profitability.  These predications are based upon information presently
 available to us and assumptions that we believe to be reasonable.  We are not
 assuming any duty to update this information should those facts change or
 should we no longer believe the assumptions to be reasonable.  Our actual
 results may differ materially.  Important factors that may cause actual
 results to differ include: ongoing safety and efficacy of VNS with the
 Cyberonics NeuroCybernetic Prosthesis (NCP(R)) System; the overall rate of
 demand for the Company's products; the Company's ability to hire, train and
 retain key personnel; the Company's ability to maintain all appropriate
 regulatory approvals; the Company's ability to develop and maintain adequate
 manufacturing capacities and sources of supply; the timing and results of
 future clinical studies; and the amount of timing of expenditures related to
 those and other activities; and management's ability to accurately forecast
 future events.  For further discussion of these and other important factors
 that could affect the Company's activities and results, please refer to the
 Company's Annual Report on Form 10-K for the year ended June 30, 2000, and the
 Company's Quarterly Report on Form 10Q for the three months ended September
 30, 2000 and December 31, 2000.
     NCP is a registered trademark of Cyberonics, Inc.  VNS is a trademark of
 Cyberonics, Inc.
 
                     MAKE YOUR OPINION COUNT -  Click Here
                http://tbutton.prnewswire.com/prn/11690X32263787
 
 

SOURCE Cyberonics, Inc.
    HOUSTON, April 30 /PRNewswire/ -- Cyberonics, Inc. (Nasdaq:   CYBX) today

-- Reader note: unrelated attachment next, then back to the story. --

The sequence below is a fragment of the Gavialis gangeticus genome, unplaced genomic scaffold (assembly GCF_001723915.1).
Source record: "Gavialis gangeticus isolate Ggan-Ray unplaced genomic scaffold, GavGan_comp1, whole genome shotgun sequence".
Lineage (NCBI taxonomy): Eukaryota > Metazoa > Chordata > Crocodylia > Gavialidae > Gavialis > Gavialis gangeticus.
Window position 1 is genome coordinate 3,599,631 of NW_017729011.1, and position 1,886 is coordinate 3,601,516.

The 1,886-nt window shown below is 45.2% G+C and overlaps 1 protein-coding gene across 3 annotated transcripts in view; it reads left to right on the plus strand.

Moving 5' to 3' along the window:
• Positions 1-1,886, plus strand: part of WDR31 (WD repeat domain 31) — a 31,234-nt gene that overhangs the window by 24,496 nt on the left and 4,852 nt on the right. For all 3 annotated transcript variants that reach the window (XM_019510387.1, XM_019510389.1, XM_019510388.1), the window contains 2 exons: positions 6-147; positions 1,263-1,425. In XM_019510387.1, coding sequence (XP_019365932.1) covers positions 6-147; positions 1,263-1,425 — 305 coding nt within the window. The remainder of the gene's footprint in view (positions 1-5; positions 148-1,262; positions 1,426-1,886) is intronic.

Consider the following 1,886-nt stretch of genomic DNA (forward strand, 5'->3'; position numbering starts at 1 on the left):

announced results of the long-term follow up study of VNS for treatment-
 resistant depression.  The 30-patient D-01 long-term results indicate that
 response rates were sustained and remission rates were significantly increased
 nine months after the ten-week acute study period or one year after patients
 were implanted.  Additional improvements in patients overall functioning were
 also observed.  The study results will be presented at the Society of
 Biological Psychiatry and the American Psychiatric Association meetings in New
 Orleans beginning later this week.  Dr. Lauren Marangell of Baylor College of
 Medicine, the lead author of the study, will present the study results at the
 Society of Biological Psychiatry Conference on May 4, 2001, and Dr. Mark
 George of the Medical University of South Carolina will present the results as
 part of a symposium presentation at the American Psychiatric Association on
 May 7, 2001.
     The D-01 study was conducted at the University of Texas Southwestern
 Medical Center, the Medical University of South Carolina, the Columbia (New